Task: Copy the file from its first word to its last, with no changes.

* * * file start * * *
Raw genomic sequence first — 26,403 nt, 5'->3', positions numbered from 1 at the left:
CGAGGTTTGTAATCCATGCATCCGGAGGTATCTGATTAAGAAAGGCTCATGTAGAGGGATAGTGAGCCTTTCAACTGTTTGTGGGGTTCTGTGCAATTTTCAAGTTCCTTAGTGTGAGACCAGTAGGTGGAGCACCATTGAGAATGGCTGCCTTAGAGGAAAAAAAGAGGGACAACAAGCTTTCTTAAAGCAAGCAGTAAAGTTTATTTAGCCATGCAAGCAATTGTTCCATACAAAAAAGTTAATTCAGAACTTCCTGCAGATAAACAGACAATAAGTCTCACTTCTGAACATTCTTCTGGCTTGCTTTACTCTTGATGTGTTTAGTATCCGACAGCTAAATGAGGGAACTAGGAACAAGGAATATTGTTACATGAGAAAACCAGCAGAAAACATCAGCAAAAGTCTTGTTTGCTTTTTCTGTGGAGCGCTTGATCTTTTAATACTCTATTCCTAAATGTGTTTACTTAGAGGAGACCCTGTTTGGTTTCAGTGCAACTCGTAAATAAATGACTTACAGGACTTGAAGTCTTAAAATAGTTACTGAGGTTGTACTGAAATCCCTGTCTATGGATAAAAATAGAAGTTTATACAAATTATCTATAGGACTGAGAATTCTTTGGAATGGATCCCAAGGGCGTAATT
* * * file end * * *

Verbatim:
Raw genomic sequence first — 26,403 nt, 5'->3', positions numbered from 1 at the left:
CGAGGTTTGTAATCCATGCATCCGGAGGTATCTGATTAAGAAAGGCTCATGTAGAGGGATAGTGAGCCTTTCAACTGTTTGTGGGGTTCTGTGCAATTTTCAAGTTCCTTAGTGTGAGACCAGTAGGTGGAGCACCATTGAGAATGGCTGCCTTAGAGGAAAAAAAGAGGGACAACAAGCTTTCTTAAAGCAAGCAGTAAAGTTTATTTAGCCATGCAAGCAATTGTTCCATACAAAAAAGTTAATTCAGAACTTCCTGCAGATAAACAGACAATAAGTCTCACTTCTGAACATTCTTCTGGCTTGCTTTACTCTTGATGTGTTTAGTATCCGACAGCTAAATGAGGGAACTAGGAACAAGGAATATTGTTACATGAGAAAACCAGCAGAAAACATCAGCAAAAGTCTTGTTTGCTTTTTCTGTGGAGCGCTTGATCTTTTAATACTCTATTCCTAAATGTGTTTACTTAGAGGAGACCCTGTTTGGTTTCAGTGCAACTCGTAAATAAATGACTTACAGGACTTGAAGTCTTAAAATAGTTACTGAGGTTGTACTGAAATCCCTGTCTATGGATAAAAATAGAAGTTTATACAAATTATCTATAGGACTGAGAATTCTTTGGAATGGATCCCAAGGGCGTAATT